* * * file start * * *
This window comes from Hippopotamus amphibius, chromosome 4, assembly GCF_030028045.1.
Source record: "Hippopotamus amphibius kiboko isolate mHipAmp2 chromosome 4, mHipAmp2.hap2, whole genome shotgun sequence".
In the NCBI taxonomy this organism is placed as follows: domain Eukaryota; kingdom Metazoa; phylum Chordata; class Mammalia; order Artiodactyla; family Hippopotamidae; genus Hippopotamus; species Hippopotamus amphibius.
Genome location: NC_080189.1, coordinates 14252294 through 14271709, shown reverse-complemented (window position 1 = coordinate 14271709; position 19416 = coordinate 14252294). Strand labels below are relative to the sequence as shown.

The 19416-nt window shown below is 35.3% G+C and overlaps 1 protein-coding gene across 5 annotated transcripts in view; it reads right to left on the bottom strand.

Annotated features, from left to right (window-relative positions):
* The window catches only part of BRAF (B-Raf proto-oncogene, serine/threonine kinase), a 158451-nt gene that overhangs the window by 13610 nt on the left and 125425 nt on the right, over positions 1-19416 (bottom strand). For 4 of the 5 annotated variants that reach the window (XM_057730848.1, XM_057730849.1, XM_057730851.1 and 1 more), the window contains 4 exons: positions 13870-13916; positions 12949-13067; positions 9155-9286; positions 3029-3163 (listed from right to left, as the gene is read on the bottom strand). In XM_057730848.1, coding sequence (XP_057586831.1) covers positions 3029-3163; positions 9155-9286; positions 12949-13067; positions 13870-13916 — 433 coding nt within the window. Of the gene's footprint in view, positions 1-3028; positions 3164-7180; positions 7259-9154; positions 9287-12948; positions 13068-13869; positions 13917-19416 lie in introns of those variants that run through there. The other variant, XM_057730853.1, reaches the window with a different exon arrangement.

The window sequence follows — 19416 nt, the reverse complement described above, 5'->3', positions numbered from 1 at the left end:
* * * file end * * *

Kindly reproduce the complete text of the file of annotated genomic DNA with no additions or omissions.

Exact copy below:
This window comes from Hippopotamus amphibius, chromosome 4, assembly GCF_030028045.1.
Source record: "Hippopotamus amphibius kiboko isolate mHipAmp2 chromosome 4, mHipAmp2.hap2, whole genome shotgun sequence".
In the NCBI taxonomy this organism is placed as follows: domain Eukaryota; kingdom Metazoa; phylum Chordata; class Mammalia; order Artiodactyla; family Hippopotamidae; genus Hippopotamus; species Hippopotamus amphibius.
Genome location: NC_080189.1, coordinates 14252294 through 14271709, shown reverse-complemented (window position 1 = coordinate 14271709; position 19416 = coordinate 14252294). Strand labels below are relative to the sequence as shown.

The 19416-nt window shown below is 35.3% G+C and overlaps 1 protein-coding gene across 5 annotated transcripts in view; it reads right to left on the bottom strand.

Annotated features, from left to right (window-relative positions):
* The window catches only part of BRAF (B-Raf proto-oncogene, serine/threonine kinase), a 158451-nt gene that overhangs the window by 13610 nt on the left and 125425 nt on the right, over positions 1-19416 (bottom strand). For 4 of the 5 annotated variants that reach the window (XM_057730848.1, XM_057730849.1, XM_057730851.1 and 1 more), the window contains 4 exons: positions 13870-13916; positions 12949-13067; positions 9155-9286; positions 3029-3163 (listed from right to left, as the gene is read on the bottom strand). In XM_057730848.1, coding sequence (XP_057586831.1) covers positions 3029-3163; positions 9155-9286; positions 12949-13067; positions 13870-13916 — 433 coding nt within the window. Of the gene's footprint in view, positions 1-3028; positions 3164-7180; positions 7259-9154; positions 9287-12948; positions 13068-13869; positions 13917-19416 lie in introns of those variants that run through there. The other variant, XM_057730853.1, reaches the window with a different exon arrangement.

The window sequence follows — 19416 nt, the reverse complement described above, 5'->3', positions numbered from 1 at the left end: